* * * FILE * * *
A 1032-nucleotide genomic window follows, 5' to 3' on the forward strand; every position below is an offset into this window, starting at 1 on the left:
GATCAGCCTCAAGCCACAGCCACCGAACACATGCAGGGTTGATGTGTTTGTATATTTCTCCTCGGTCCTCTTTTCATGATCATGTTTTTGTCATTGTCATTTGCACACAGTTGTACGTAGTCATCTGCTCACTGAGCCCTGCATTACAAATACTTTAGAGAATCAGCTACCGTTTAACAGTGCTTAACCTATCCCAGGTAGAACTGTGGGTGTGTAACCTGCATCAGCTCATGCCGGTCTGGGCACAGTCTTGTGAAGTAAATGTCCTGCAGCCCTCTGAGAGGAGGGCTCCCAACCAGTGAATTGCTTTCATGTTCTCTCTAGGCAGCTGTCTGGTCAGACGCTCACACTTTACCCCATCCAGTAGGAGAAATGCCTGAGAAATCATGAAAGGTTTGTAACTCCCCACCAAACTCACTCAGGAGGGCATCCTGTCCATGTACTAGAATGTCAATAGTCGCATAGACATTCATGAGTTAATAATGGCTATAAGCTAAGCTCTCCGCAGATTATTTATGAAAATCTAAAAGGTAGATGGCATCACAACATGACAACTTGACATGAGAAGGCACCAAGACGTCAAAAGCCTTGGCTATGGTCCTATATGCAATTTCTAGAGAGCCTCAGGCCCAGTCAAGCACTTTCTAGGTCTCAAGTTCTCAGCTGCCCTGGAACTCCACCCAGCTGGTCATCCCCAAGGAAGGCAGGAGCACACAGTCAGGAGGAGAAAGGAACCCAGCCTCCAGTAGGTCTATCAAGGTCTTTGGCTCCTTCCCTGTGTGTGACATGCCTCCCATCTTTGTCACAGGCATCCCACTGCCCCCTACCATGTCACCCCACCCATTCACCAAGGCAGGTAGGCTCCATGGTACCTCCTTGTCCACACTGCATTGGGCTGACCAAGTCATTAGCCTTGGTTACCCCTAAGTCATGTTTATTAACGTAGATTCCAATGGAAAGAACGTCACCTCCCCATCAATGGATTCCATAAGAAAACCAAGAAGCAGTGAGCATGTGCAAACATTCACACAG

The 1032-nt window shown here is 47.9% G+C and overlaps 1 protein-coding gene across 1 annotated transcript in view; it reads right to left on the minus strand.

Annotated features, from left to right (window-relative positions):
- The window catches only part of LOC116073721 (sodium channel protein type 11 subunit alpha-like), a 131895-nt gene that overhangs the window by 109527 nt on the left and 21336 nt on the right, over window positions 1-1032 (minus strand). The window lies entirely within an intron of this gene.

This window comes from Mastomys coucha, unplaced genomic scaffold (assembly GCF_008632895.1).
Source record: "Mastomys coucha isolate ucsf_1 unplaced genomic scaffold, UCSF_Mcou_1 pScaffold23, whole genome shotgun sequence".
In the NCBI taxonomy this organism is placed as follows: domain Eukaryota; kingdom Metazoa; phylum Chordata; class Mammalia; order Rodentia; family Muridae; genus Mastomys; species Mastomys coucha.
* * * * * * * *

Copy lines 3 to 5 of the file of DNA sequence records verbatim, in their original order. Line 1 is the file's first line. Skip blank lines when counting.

The 1032-nt window shown here is 47.9% G+C and overlaps 1 protein-coding gene across 1 annotated transcript in view; it reads right to left on the minus strand.

Annotated features, from left to right (window-relative positions):
- The window catches only part of LOC116073721 (sodium channel protein type 11 subunit alpha-like), a 131895-nt gene that overhangs the window by 109527 nt on the left and 21336 nt on the right, over window positions 1-1032 (minus strand). The window lies entirely within an intron of this gene.